Using DISC to conquer stress

    We all experience and handle stress in different ways. “Stress, it’s just a state of mind. I have it under control” (says the confident “D” style). “I can handle the stress” (says the optimistic “I” style). “Yes, I am feeling a little stressed” (says the sensitive “S” style). “Stress, who is stressed” (asks the heady “C” style)?

    One of the great things about the D, I, S, C approach to behavior is that it gives us significant insight how different people behave, and more importantly, what to do regarding that behavior. Most DISC approaches measure two different types of behaviors. Behaviors are referred to as “Adapt” when the behavior we exhibit is because we think we are supposed to behave that way. This is the usual, non-stressed behavior, we exhibit at work or for whatever environment (work, social, family, etc.) with which you were directed to answer the assessment questions. “Natural” behavior occurs when we are by ourselves, with someone we highly trust,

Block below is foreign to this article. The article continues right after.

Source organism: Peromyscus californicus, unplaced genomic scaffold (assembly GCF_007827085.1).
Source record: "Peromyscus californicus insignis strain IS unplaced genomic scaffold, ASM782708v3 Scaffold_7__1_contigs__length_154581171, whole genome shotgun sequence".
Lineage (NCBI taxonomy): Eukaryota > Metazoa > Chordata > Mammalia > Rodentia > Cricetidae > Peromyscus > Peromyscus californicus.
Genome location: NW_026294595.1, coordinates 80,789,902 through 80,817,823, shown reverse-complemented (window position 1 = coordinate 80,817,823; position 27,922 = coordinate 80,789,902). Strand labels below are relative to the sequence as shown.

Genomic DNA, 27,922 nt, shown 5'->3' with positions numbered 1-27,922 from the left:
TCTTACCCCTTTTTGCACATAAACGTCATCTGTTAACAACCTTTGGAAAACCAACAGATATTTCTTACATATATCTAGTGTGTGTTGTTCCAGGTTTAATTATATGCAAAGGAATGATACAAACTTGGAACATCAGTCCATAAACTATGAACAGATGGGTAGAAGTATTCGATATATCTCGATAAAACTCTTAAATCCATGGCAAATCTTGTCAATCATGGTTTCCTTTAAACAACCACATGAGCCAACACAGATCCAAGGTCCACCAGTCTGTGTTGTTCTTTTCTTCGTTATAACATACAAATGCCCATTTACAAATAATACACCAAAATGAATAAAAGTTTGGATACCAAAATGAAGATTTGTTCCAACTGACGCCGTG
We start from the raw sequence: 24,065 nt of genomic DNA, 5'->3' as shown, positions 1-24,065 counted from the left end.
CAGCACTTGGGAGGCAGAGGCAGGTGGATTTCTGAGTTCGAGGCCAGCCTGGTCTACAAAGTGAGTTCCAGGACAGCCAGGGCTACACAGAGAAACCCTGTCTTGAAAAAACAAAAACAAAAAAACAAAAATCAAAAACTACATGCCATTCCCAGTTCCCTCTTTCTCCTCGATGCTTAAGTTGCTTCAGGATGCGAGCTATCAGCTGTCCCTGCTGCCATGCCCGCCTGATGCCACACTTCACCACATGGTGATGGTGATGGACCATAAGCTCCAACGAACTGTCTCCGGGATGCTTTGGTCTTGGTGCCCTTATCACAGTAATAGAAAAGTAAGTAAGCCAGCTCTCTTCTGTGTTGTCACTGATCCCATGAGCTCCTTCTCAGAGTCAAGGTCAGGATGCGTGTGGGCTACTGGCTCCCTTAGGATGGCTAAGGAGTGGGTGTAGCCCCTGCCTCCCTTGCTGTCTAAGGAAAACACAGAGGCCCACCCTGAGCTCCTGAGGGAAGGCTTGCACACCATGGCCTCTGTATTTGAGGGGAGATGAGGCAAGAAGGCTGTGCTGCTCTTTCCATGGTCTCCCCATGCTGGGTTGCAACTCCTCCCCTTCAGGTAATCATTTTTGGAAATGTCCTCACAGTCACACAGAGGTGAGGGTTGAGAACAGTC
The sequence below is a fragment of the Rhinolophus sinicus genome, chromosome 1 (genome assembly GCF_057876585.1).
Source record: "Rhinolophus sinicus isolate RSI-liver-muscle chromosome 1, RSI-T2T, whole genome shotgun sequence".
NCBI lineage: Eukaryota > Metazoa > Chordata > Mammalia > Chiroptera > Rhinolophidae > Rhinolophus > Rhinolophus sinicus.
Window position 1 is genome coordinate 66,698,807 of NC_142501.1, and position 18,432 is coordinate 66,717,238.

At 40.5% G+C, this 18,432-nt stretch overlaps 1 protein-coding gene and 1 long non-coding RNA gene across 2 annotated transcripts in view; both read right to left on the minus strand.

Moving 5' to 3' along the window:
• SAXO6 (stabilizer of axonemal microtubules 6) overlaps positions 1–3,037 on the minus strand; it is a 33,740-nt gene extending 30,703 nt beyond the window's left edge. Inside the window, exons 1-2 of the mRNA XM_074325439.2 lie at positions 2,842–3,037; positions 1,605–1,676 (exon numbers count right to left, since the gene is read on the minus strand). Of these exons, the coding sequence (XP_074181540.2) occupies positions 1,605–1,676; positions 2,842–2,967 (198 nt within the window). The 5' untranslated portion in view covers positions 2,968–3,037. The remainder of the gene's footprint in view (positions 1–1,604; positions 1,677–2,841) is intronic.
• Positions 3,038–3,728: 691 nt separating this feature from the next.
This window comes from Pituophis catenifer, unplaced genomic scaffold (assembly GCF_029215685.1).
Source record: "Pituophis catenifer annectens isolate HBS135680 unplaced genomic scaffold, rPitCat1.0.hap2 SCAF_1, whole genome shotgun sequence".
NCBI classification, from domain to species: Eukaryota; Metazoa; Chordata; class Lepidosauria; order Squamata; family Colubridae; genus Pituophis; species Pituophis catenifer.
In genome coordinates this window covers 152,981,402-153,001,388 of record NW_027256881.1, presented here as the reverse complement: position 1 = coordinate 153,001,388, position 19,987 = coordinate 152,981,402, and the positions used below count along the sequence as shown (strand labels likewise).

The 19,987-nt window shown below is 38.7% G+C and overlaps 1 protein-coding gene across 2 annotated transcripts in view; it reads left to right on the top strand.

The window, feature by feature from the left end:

OR, when we are under stress. So, in most cases, the “Natural” behavior is what we will see from the person when they are experiencing stress. Why? Because we don’t have the psychic energy to keep the “Adapted” behavior mask on. Also, please keep in mind, that even if you have a zero score for one of the four basic behavior categories, you still have some of the behaviors of

    that style. It’s just that other styles take precedence in how you behave, not that you don’t have any of that particular style.